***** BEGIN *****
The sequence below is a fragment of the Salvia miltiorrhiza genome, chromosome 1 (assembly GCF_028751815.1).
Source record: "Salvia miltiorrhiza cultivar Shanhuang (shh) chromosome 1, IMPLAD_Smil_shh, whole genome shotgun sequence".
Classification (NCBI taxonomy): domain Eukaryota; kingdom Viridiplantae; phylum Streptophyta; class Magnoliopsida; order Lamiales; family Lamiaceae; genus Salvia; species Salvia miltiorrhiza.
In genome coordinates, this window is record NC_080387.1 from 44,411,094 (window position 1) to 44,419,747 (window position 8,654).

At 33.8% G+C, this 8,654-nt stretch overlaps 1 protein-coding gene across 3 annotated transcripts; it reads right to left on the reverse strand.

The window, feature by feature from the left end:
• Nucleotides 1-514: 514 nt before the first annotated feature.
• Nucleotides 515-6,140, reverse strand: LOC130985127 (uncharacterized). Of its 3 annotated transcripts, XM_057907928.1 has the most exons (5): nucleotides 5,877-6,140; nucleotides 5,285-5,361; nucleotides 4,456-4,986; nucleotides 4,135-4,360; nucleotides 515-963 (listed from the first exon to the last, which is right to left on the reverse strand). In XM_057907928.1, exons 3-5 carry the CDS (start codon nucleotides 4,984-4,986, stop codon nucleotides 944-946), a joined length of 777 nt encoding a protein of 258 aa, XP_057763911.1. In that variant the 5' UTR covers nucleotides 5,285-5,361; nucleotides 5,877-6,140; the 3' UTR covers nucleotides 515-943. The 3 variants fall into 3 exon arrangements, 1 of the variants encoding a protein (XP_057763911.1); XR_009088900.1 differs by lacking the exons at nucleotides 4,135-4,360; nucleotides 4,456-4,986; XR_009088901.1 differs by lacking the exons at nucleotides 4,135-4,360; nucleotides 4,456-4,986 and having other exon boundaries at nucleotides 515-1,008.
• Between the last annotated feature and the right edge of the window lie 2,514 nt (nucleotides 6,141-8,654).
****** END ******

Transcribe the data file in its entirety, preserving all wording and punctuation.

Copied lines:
The sequence below is a fragment of the Salvia miltiorrhiza genome, chromosome 1 (assembly GCF_028751815.1).
Source record: "Salvia miltiorrhiza cultivar Shanhuang (shh) chromosome 1, IMPLAD_Smil_shh, whole genome shotgun sequence".
Classification (NCBI taxonomy): domain Eukaryota; kingdom Viridiplantae; phylum Streptophyta; class Magnoliopsida; order Lamiales; family Lamiaceae; genus Salvia; species Salvia miltiorrhiza.
In genome coordinates, this window is record NC_080387.1 from 44,411,094 (window position 1) to 44,419,747 (window position 8,654).

At 33.8% G+C, this 8,654-nt stretch overlaps 1 protein-coding gene across 3 annotated transcripts; it reads right to left on the reverse strand.

The window, feature by feature from the left end:
• Nucleotides 1-514: 514 nt before the first annotated feature.
• Nucleotides 515-6,140, reverse strand: LOC130985127 (uncharacterized). Of its 3 annotated transcripts, XM_057907928.1 has the most exons (5): nucleotides 5,877-6,140; nucleotides 5,285-5,361; nucleotides 4,456-4,986; nucleotides 4,135-4,360; nucleotides 515-963 (listed from the first exon to the last, which is right to left on the reverse strand). In XM_057907928.1, exons 3-5 carry the CDS (start codon nucleotides 4,984-4,986, stop codon nucleotides 944-946), a joined length of 777 nt encoding a protein of 258 aa, XP_057763911.1. In that variant the 5' UTR covers nucleotides 5,285-5,361; nucleotides 5,877-6,140; the 3' UTR covers nucleotides 515-943. The 3 variants fall into 3 exon arrangements, 1 of the variants encoding a protein (XP_057763911.1); XR_009088900.1 differs by lacking the exons at nucleotides 4,135-4,360; nucleotides 4,456-4,986; XR_009088901.1 differs by lacking the exons at nucleotides 4,135-4,360; nucleotides 4,456-4,986 and having other exon boundaries at nucleotides 515-1,008.
• Between the last annotated feature and the right edge of the window lie 2,514 nt (nucleotides 6,141-8,654).